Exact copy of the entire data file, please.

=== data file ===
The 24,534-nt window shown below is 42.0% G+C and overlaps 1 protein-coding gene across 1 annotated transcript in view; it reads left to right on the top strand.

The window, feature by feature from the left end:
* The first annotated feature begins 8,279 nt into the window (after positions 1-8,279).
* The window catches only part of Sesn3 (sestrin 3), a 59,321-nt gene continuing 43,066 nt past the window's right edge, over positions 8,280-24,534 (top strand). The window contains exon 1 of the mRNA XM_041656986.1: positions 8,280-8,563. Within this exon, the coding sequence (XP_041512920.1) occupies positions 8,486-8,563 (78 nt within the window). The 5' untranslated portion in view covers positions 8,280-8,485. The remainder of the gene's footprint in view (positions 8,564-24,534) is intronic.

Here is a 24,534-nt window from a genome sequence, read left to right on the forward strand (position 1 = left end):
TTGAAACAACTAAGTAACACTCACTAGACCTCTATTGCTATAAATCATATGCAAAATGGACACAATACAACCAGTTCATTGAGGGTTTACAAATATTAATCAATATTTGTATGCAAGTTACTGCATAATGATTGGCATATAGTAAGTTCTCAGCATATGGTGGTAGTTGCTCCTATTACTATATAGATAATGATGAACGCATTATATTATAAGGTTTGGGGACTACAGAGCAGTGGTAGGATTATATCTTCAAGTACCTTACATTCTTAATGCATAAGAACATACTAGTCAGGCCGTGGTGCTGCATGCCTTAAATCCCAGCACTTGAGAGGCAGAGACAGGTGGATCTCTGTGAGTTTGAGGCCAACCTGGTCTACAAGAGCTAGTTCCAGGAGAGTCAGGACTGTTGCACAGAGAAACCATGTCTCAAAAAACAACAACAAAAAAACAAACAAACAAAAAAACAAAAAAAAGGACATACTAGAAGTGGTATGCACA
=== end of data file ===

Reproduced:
The 24,534-nt window shown below is 42.0% G+C and overlaps 1 protein-coding gene across 1 annotated transcript in view; it reads left to right on the top strand.

The window, feature by feature from the left end:
* The first annotated feature begins 8,279 nt into the window (after positions 1-8,279).
* The window catches only part of Sesn3 (sestrin 3), a 59,321-nt gene continuing 43,066 nt past the window's right edge, over positions 8,280-24,534 (top strand). The window contains exon 1 of the mRNA XM_041656986.1: positions 8,280-8,563. Within this exon, the coding sequence (XP_041512920.1) occupies positions 8,486-8,563 (78 nt within the window). The 5' untranslated portion in view covers positions 8,280-8,485. The remainder of the gene's footprint in view (positions 8,564-24,534) is intronic.

Here is a 24,534-nt window from a genome sequence, read left to right on the forward strand (position 1 = left end):
TTGAAACAACTAAGTAACACTCACTAGACCTCTATTGCTATAAATCATATGCAAAATGGACACAATACAACCAGTTCATTGAGGGTTTACAAATATTAATCAATATTTGTATGCAAGTTACTGCATAATGATTGGCATATAGTAAGTTCTCAGCATATGGTGGTAGTTGCTCCTATTACTATATAGATAATGATGAACGCATTATATTATAAGGTTTGGGGACTACAGAGCAGTGGTAGGATTATATCTTCAAGTACCTTACATTCTTAATGCATAAGAACATACTAGTCAGGCCGTGGTGCTGCATGCCTTAAATCCCAGCACTTGAGAGGCAGAGACAGGTGGATCTCTGTGAGTTTGAGGCCAACCTGGTCTACAAGAGCTAGTTCCAGGAGAGTCAGGACTGTTGCACAGAGAAACCATGTCTCAAAAAACAACAACAAAAAAACAAACAAACAAAAAAACAAAAAAAAGGACATACTAGAAGTGGTATGCACA